The appeal of explaining the Native-American-horse connection, of turning the sanctuary into a tourism-education site, and its location on a main road that drivers might take to Yellowstone National Park, worked in favor of the Oldhams.

Inside the welcome building are storytelling placards illustrated with old black and white photos of Native Americans riding horses or in encampments.

The pictures were gathered from area museums, plus the Wyoming State Archives by Melissa Hemken after she wrote a grant application to fund it.

The introduction of horses to North America by Spaniards in the early 1500s and the tribes’ immediate attraction to them is explored.

“That’s what the display focuses on,” Hemken said.

Most Native materials represent the Shoshone and Northern Arapaho since this is their territory, but other tribes were included as needed.

A second, expanded, phase of the visitors center is planned, provided Hemken can raise more money from another grant.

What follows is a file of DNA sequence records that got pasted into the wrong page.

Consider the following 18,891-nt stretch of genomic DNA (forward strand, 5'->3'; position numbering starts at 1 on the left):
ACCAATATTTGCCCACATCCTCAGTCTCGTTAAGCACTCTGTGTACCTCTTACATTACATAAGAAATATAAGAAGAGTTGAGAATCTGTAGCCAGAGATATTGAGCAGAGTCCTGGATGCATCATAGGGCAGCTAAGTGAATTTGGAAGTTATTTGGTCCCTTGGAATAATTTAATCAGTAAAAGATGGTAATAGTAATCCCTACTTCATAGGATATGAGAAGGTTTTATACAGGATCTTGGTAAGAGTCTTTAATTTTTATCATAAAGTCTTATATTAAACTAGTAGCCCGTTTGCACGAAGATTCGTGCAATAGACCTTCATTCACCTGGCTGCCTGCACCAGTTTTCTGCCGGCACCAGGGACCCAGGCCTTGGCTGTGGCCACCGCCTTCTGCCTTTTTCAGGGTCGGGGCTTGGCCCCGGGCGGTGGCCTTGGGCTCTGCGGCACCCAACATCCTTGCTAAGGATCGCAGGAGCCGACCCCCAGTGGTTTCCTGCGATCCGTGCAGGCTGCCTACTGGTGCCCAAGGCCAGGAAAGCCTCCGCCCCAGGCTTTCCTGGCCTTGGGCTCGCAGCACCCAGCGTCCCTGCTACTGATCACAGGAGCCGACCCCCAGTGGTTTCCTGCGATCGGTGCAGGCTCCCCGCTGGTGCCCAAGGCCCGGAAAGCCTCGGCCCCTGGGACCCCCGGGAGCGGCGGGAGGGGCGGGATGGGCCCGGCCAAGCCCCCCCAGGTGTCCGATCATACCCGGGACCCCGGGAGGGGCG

One point made in “Unbranded” is how wild horses can be trained as pack horses. That’s not going to happen with the geldings at the Double D, who were forsaken at adoption.

However, one horse, now named Albert, was plucked from the crowd by Tasha Lookingbill, 16, a Wind River High School junior. After she broke him of what she called lazy habits, Albert has joined Lookingbill as a County Fair and State Fair participant in English show jumping.

As the partners rode, “Let There Be Cowgirls” played.

Lookingbill said at the Fremont County Fair Albert’s competitive juices were slow to flow.

“He fell asleep,” she said.

• • •

Since 1971 it has been the Bureau of Land Management’s charge under Congressional mandate to manage wild horses and burros.

The enabling legislation, called the Wild Free-Roaming Horses and Burros Act, was passed because of concern about the number of wild horses and burros getting out of control on the open range in the west, including in Wyoming.

At the time there were about 25,000 such animals. Despite 198,500 adoptions over 45 years, the number of wild horses and burros roaming about 27 million acres of land is 67,000 (Nevada has 32,000). That includes 6,535 wild horses in Wyoming, though zero wild burros.